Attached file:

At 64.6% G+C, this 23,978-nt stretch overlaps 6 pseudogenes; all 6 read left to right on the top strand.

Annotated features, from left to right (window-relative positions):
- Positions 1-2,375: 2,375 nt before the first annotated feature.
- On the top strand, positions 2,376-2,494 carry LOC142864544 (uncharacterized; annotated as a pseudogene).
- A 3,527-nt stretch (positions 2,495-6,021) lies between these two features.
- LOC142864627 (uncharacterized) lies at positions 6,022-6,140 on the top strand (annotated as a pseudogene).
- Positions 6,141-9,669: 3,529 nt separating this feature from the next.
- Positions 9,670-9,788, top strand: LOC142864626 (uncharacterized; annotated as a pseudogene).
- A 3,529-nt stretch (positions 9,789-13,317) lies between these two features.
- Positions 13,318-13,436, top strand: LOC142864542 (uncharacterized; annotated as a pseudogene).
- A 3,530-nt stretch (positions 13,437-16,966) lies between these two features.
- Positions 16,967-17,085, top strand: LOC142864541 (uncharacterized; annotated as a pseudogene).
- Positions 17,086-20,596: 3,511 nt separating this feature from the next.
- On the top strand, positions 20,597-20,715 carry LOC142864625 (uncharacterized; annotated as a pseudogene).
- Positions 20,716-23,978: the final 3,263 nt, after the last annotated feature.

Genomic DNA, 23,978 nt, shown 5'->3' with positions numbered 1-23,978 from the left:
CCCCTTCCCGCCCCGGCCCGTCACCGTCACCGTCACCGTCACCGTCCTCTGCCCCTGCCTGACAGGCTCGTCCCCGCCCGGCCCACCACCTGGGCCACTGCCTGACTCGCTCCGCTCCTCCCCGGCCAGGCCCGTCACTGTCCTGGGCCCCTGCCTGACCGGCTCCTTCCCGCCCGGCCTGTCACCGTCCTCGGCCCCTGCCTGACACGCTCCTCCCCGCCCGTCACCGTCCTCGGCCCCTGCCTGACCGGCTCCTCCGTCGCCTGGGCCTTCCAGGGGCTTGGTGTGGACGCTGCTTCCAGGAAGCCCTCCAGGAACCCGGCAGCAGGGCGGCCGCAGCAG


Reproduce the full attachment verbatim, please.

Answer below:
At 64.6% G+C, this 23,978-nt stretch overlaps 6 pseudogenes; all 6 read left to right on the top strand.

Annotated features, from left to right (window-relative positions):
- Positions 1-2,375: 2,375 nt before the first annotated feature.
- On the top strand, positions 2,376-2,494 carry LOC142864544 (uncharacterized; annotated as a pseudogene).
- A 3,527-nt stretch (positions 2,495-6,021) lies between these two features.
- LOC142864627 (uncharacterized) lies at positions 6,022-6,140 on the top strand (annotated as a pseudogene).
- Positions 6,141-9,669: 3,529 nt separating this feature from the next.
- Positions 9,670-9,788, top strand: LOC142864626 (uncharacterized; annotated as a pseudogene).
- A 3,529-nt stretch (positions 9,789-13,317) lies between these two features.
- Positions 13,318-13,436, top strand: LOC142864542 (uncharacterized; annotated as a pseudogene).
- A 3,530-nt stretch (positions 13,437-16,966) lies between these two features.
- Positions 16,967-17,085, top strand: LOC142864541 (uncharacterized; annotated as a pseudogene).
- Positions 17,086-20,596: 3,511 nt separating this feature from the next.
- On the top strand, positions 20,597-20,715 carry LOC142864625 (uncharacterized; annotated as a pseudogene).
- Positions 20,716-23,978: the final 3,263 nt, after the last annotated feature.

Genomic DNA, 23,978 nt, shown 5'->3' with positions numbered 1-23,978 from the left:
CCCCTTCCCGCCCCGGCCCGTCACCGTCACCGTCACCGTCACCGTCCTCTGCCCCTGCCTGACAGGCTCGTCCCCGCCCGGCCCACCACCTGGGCCACTGCCTGACTCGCTCCGCTCCTCCCCGGCCAGGCCCGTCACTGTCCTGGGCCCCTGCCTGACCGGCTCCTTCCCGCCCGGCCTGTCACCGTCCTCGGCCCCTGCCTGACACGCTCCTCCCCGCCCGTCACCGTCCTCGGCCCCTGCCTGACCGGCTCCTCCGTCGCCTGGGCCTTCCAGGGGCTTGGTGTGGACGCTGCTTCCAGGAAGCCCTCCAGGAACCCGGCAGCAGGGCGGCCGCAGCAG